Elsie Mildred Moore

An SRJC Student in 1918

Elsie Mildred Moore was born in Tehama County in 1900, the eldest of four daughters of Jesse and Florence Moore. The family settled in Sebastopol in 1915, where they remained until the late 1950s.

Following her graduation from Analy Union High School in Sebastopol in 1918, Elsie decided to attend the new Junior College in Santa Rosa. She was one of the first 19 students enrolled.Elsie Mildred Moore - Graduation from Analy High School in 1918

First Years at the New Santa Rosa Junior College

The first year at the Junior College got off to a bumpy start. Classes had just begun in a space shared with Santa Rosa High School. However, they were suspended from October 18 to November 25th, 1918 because of a flu outbreak. In January 1919, when classes resumed after the Christmas vacation, students had to wear flu masks to and from school. Several students left during the first semester – some because of the illness and others due to World War I.

Since almost no documents survived the 1921 fire which burned down the high school and college building, Elsie was able to shed some light about those first two years of SRJC in an interview for the Alumni News, in 1988. She was, then, a guest of honor for the 70th Anniversary of the College.

Classes in 1918-1919

Elsie confessed that her decision to attend the brand-new institution was due to the fact that it was close and “I thought it would be nice to stay home and continue my education as well. I also wanted to be a little older when I went away.”

“There weren’t many classes to take but I remember taking a French class because I really liked my teacher [Lydia E. Walker], she was small and had dark hair, she was very cute,” recalled Elsie for the Alumni News. Elsie joined one of the first clubs at the JC, the French Club. She also remembered having a dress code for the PE class: “we had to wear gym clothes with bloomers.” She said there were not many girls going to the college in those times, a hundred years ago, “most of them just got married and stayed at home.”

Commuting from Sebastopol by Electric Street Car

From Sebastopol, Elsie used to get to the college on an electric streetcar. She also commuted with her friend and classmate Eloise Robbins, who was “one of the few kids our age to have a car.” She and Eloise also shared a love for sports and, although there were not any organized teams during those first couples of years, the girls played basketball together. Like many of our students nowadays, Elsie also worked while going to SRJC. During the summers she was hired in Sebastopol to pick apples for $10 a day, and “it was big money,” as she said.Students from the first SRJC class in 1919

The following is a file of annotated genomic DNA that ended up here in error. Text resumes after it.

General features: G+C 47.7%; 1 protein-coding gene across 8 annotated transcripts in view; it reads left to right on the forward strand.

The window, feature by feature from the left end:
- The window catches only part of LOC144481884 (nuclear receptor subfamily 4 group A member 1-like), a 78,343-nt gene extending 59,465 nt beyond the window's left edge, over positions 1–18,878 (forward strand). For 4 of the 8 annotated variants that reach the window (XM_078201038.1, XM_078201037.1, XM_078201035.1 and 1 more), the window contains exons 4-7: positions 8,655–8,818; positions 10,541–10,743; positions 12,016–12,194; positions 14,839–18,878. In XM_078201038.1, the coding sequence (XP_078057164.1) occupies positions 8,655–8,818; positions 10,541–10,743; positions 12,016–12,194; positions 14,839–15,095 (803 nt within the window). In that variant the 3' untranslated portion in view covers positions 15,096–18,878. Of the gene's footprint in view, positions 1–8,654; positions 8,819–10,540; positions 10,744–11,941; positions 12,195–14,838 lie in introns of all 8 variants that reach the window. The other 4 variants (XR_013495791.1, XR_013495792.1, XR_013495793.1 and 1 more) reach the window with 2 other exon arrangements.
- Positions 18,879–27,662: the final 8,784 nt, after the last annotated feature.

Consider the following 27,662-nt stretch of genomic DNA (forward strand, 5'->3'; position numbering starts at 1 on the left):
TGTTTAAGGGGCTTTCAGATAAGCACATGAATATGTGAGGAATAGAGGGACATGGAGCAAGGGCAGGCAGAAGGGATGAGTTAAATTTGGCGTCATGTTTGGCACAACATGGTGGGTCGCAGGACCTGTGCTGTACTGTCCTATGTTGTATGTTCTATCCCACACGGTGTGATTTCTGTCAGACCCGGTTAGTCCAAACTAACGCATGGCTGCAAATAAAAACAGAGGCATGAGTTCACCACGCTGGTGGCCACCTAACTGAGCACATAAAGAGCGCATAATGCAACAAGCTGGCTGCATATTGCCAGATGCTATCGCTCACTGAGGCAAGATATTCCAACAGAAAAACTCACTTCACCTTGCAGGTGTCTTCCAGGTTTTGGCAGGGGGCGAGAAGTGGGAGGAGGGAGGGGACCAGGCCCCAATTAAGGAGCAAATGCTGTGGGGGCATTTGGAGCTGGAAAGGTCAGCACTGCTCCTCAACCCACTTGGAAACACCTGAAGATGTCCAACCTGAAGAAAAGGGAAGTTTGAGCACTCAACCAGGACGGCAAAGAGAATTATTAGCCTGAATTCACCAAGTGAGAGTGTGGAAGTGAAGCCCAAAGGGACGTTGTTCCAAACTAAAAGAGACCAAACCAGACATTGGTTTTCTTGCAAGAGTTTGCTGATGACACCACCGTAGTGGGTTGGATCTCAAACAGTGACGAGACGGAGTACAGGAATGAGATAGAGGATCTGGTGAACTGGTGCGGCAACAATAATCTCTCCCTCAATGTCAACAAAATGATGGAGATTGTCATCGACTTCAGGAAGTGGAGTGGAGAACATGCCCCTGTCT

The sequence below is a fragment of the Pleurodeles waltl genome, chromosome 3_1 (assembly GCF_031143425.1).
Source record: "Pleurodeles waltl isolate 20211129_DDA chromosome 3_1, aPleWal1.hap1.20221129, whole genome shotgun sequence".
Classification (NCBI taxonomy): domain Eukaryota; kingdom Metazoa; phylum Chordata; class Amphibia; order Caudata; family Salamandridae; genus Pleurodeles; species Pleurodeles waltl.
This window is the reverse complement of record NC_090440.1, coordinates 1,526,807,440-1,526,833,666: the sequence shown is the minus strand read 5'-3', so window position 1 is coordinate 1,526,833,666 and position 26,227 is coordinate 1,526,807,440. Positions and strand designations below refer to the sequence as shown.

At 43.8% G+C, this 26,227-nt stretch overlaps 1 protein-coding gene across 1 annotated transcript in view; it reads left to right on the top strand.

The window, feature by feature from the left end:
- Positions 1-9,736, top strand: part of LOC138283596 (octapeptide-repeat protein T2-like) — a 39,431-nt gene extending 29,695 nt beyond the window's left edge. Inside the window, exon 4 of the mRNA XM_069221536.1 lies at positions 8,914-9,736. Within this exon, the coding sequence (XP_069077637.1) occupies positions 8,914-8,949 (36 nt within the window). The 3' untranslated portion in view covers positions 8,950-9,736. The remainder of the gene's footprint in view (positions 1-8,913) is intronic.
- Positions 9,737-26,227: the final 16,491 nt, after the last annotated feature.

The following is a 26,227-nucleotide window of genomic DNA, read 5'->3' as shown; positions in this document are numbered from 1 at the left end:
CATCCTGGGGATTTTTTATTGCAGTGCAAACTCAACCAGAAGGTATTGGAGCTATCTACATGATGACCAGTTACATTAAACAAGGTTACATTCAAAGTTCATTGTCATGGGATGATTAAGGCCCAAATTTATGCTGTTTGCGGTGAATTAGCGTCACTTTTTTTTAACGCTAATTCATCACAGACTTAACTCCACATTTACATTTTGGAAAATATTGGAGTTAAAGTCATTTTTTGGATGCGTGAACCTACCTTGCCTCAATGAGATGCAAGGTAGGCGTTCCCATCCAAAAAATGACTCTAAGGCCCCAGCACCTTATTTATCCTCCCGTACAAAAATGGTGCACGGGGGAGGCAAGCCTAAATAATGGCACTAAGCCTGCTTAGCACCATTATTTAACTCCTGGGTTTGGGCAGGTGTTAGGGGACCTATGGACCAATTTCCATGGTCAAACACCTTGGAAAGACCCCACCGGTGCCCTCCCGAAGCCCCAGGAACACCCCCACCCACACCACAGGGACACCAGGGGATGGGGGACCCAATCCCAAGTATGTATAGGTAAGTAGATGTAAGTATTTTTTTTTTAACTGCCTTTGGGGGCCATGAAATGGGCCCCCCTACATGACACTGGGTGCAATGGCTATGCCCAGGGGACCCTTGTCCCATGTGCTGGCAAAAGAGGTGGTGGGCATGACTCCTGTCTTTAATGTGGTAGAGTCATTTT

Our First Students Made Up Holidays and Had Fun Together

As Elsie remembered, those first students also had a good time together: “We had dances at the college and we drank lots of soda, it was fun.” The yearbook of 1920 also talks about the first college holiday, a celebration made up by the students, who declared the first Wednesday in April 1919 as Ditch Day. They embarked on a big adventure, took the day off and drove in three cars to Wright’s Beach, chaperoned by Dean’s wife and by one of the instructors. They stopped in Sebastopol to pick up “two girls residing there” (most likely Elsie and Eloise), then they drove off through apple orchards, fields, and hillsides. At the ocean, the braver ones took a bath in the frigid waters. Everyone sat on the sand and had a picnic, filming their adventures with two cameras – although it is unlikely that any of the film rolls survived to these days.

Classes and Assignments Were Intense

In 1919/1920, Elsie’s second year at the JC, enrollment was about 26 students and the academics were intense. The instructors worked them very hard, with assignments and requirements up to the standards of the University of California, where most of the students aimed to transfer.

Elsie was a member of the first graduating class of the Junior College in 1920. The first yearbook published by the college, the Bear Cub, lists the names of six graduates: Verrel Weber, Eunice Gutermute, Inez Russell, Elsie Moore, Laura Whitney, and Dorothy Adams. There were no diplomas or certificates at that time – or none survived.

Elsie Moore’s Dream Was to Be an Educator and She Became One

Since her dream was to be a teacher, Elsie transferred to State Normal School of California in San Jose and in 1921 received her teaching degree as well as her first teaching assignment at Gold Ridge Elementary School, where she went on to teach grades one to four. Although she had no children of her own, throughout the years she influenced the lives of numerous children through her teaching, patience, and love for education.
Elsie Mildred Moore teaching at Gold Ridge Elementary School


















Elsie Mildred Moore Patterson passed away on January 7, 1997, at 96 years old, and was buried beside her husband William “Bill” Patterson at Sebastopol Memorial Lawn. Her memories and photos, pieced together from neatly preserved documents, were made available to us by her family, who counts SRJC alumni in each generation since Elsie’s start. Elsie’s 1920 SRJC yearbook, treasured and kept in almost mint condition, was donated almost 100 years later to the College and it is now among our Archives’ precious treasures. 

Elsie Mildred Moore marrying William "Bill" PattersonElsie Mildred Moore Patterson

Please join us and get involved in a wonderful year of celebrating Santa Rosa Junior College's 100th Anniversary. We welcome everyone who has studied, taught, worked on any of our campuses and facilities to be part of our 2018 activities.

Information and a calendar of events - on the 100th Anniversary website